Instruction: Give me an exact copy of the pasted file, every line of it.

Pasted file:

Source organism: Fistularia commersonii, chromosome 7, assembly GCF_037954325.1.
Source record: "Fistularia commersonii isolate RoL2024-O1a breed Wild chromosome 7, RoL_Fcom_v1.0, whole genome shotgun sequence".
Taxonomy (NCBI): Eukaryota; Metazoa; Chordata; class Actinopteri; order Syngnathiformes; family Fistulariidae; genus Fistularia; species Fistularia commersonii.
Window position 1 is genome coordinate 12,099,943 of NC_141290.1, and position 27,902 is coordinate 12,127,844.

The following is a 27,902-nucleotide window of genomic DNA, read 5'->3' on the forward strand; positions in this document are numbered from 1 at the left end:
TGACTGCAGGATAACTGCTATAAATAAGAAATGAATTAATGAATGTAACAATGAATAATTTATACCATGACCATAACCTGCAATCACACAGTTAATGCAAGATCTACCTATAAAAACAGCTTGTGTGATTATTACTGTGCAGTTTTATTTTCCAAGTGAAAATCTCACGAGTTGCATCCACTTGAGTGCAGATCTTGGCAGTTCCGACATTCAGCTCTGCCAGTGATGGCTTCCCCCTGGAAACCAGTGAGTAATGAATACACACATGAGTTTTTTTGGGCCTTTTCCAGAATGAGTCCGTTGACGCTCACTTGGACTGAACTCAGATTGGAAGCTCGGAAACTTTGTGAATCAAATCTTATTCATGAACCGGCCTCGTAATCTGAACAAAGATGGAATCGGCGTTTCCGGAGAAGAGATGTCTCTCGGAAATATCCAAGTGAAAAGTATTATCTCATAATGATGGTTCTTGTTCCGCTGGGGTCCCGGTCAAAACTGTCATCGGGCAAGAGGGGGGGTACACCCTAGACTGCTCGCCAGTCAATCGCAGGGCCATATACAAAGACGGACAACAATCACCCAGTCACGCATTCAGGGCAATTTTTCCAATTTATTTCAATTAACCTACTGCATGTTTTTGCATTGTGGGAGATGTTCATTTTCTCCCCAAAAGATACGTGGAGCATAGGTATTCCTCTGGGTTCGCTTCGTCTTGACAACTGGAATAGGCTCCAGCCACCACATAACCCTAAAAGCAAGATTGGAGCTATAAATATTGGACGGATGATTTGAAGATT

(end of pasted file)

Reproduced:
Source organism: Fistularia commersonii, chromosome 7, assembly GCF_037954325.1.
Source record: "Fistularia commersonii isolate RoL2024-O1a breed Wild chromosome 7, RoL_Fcom_v1.0, whole genome shotgun sequence".
Taxonomy (NCBI): Eukaryota; Metazoa; Chordata; class Actinopteri; order Syngnathiformes; family Fistulariidae; genus Fistularia; species Fistularia commersonii.
Window position 1 is genome coordinate 12,099,943 of NC_141290.1, and position 27,902 is coordinate 12,127,844.

The following is a 27,902-nucleotide window of genomic DNA, read 5'->3' on the forward strand; positions in this document are numbered from 1 at the left end:
TGACTGCAGGATAACTGCTATAAATAAGAAATGAATTAATGAATGTAACAATGAATAATTTATACCATGACCATAACCTGCAATCACACAGTTAATGCAAGATCTACCTATAAAAACAGCTTGTGTGATTATTACTGTGCAGTTTTATTTTCCAAGTGAAAATCTCACGAGTTGCATCCACTTGAGTGCAGATCTTGGCAGTTCCGACATTCAGCTCTGCCAGTGATGGCTTCCCCCTGGAAACCAGTGAGTAATGAATACACACATGAGTTTTTTTGGGCCTTTTCCAGAATGAGTCCGTTGACGCTCACTTGGACTGAACTCAGATTGGAAGCTCGGAAACTTTGTGAATCAAATCTTATTCATGAACCGGCCTCGTAATCTGAACAAAGATGGAATCGGCGTTTCCGGAGAAGAGATGTCTCTCGGAAATATCCAAGTGAAAAGTATTATCTCATAATGATGGTTCTTGTTCCGCTGGGGTCCCGGTCAAAACTGTCATCGGGCAAGAGGGGGGGTACACCCTAGACTGCTCGCCAGTCAATCGCAGGGCCATATACAAAGACGGACAACAATCACCCAGTCACGCATTCAGGGCAATTTTTCCAATTTATTTCAATTAACCTACTGCATGTTTTTGCATTGTGGGAGATGTTCATTTTCTCCCCAAAAGATACGTGGAGCATAGGTATTCCTCTGGGTTCGCTTCGTCTTGACAACTGGAATAGGCTCCAGCCACCACATAACCCTAAAAGCAAGATTGGAGCTATAAATATTGGACGGATGATTTGAAGATT